In a noteworthy development for California’s water management, the Sites Project Authority, functioning as the lead agency under the California Environmental Quality Act, has officially certified the Final Environmental Impact Report (Final EIR) and given the go-ahead to the Sites Reservoir Project. This approval represents a significant stride towards fortifying the reliability of statewide water supplies. The project is said to cater to the needs of diverse stakeholders including urban areas, farms, and the environment.
During the six-year-long environmental analysis, Fritz Durst, Chair of the Sites Project Authority Board of Directors, shared insights into the project’s design philosophy. “Sites Reservoir is conceived as an innovative approach to water management, crafted to provide adaptability and dependability in response to our evolving climate,” Durst explained.
The recently certified Final EIR, released jointly with the Bureau of Reclamation, evaluates the environmental effects and proposed mitigation measures linked to the project’s construction and operation. Updates to the report reflect changes and address public comments, with revised modeling results ensuring no new or substantially greater impacts with the added refinements. This marks a significant step forward for the Sites Reservoir Project as it progresses through the final planning stages.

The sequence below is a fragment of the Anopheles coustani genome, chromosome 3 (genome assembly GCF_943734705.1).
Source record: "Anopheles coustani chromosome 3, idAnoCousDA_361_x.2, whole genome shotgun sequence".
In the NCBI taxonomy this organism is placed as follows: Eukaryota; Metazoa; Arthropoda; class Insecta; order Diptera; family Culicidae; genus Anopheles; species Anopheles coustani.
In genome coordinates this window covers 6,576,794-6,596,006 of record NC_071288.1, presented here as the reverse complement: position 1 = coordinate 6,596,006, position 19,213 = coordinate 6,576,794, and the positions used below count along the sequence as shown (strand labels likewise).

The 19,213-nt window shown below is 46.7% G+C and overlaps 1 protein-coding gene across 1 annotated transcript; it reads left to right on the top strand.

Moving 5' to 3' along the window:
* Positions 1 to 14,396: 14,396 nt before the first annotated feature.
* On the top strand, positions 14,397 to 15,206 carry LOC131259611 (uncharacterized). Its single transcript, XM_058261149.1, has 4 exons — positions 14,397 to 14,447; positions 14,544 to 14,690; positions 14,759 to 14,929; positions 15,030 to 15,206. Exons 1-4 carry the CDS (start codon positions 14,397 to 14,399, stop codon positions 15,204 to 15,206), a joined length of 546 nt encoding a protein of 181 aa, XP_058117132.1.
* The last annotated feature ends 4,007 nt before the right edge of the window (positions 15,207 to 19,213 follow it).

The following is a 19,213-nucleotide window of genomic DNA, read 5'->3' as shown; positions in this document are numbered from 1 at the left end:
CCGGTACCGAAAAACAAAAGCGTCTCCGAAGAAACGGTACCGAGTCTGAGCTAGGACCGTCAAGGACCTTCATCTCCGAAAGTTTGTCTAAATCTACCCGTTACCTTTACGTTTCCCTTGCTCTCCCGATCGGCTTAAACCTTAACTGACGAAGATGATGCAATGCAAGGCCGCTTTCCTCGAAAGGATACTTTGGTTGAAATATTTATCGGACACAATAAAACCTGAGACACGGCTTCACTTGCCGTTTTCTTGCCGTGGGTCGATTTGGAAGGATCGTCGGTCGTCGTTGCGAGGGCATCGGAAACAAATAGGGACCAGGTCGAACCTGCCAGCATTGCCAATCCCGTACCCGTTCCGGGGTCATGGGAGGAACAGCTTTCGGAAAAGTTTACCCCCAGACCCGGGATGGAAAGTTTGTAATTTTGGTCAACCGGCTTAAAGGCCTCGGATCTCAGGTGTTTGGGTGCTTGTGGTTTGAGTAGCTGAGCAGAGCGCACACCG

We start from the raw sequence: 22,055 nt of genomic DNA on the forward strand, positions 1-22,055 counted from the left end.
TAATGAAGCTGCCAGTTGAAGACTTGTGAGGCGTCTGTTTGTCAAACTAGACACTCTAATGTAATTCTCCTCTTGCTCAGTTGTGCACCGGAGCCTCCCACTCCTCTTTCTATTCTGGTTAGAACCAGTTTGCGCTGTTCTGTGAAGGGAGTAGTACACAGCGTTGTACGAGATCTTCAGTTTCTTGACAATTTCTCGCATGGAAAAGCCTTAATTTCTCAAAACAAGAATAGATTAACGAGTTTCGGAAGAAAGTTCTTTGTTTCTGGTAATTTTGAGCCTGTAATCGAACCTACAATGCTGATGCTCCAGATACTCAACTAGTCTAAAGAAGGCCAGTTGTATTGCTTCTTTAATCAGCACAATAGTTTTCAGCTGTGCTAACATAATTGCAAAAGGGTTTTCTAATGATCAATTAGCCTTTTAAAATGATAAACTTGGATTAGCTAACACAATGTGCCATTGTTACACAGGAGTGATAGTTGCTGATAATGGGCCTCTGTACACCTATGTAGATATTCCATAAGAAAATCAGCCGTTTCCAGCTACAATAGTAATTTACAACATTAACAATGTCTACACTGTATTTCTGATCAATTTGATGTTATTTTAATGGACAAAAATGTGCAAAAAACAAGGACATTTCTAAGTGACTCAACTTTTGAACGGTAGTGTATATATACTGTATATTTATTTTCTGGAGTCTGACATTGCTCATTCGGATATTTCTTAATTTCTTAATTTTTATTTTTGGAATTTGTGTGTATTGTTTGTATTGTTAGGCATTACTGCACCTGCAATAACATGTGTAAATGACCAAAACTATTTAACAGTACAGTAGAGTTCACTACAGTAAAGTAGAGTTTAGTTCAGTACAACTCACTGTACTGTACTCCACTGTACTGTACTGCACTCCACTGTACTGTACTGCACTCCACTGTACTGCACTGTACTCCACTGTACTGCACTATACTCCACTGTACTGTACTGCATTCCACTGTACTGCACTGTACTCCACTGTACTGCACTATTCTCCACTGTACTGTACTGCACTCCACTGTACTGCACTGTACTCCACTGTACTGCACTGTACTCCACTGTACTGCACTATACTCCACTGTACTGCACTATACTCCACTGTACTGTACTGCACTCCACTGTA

Jerry Brown, Executive Director of the Sites Project Authority, highlighted the collaborative nature of the project. “Sites Reservoir is an outcome of collective efforts, made feasible by the support of participants and government partners who acknowledge its distinctive advantages,” Brown stated. The project’s affordability, permissibility, and feasibility are attributed to feedback from a diverse range of stakeholders, ensuring a more inclusive venture.
The Sites Reservoir Project not only aims to augment water supplies but introduces a pioneering initiative to reserve water explicitly for environmental purposes. The approach seeks to provide support to native wildlife and their habitats during periods of drought. The off-stream water storage project, with a capacity of 1.5 million acre-feet, seeks to bolster California’s water and climate resilience while preserving and enriching the natural environment.
Ag News Director / AgNet West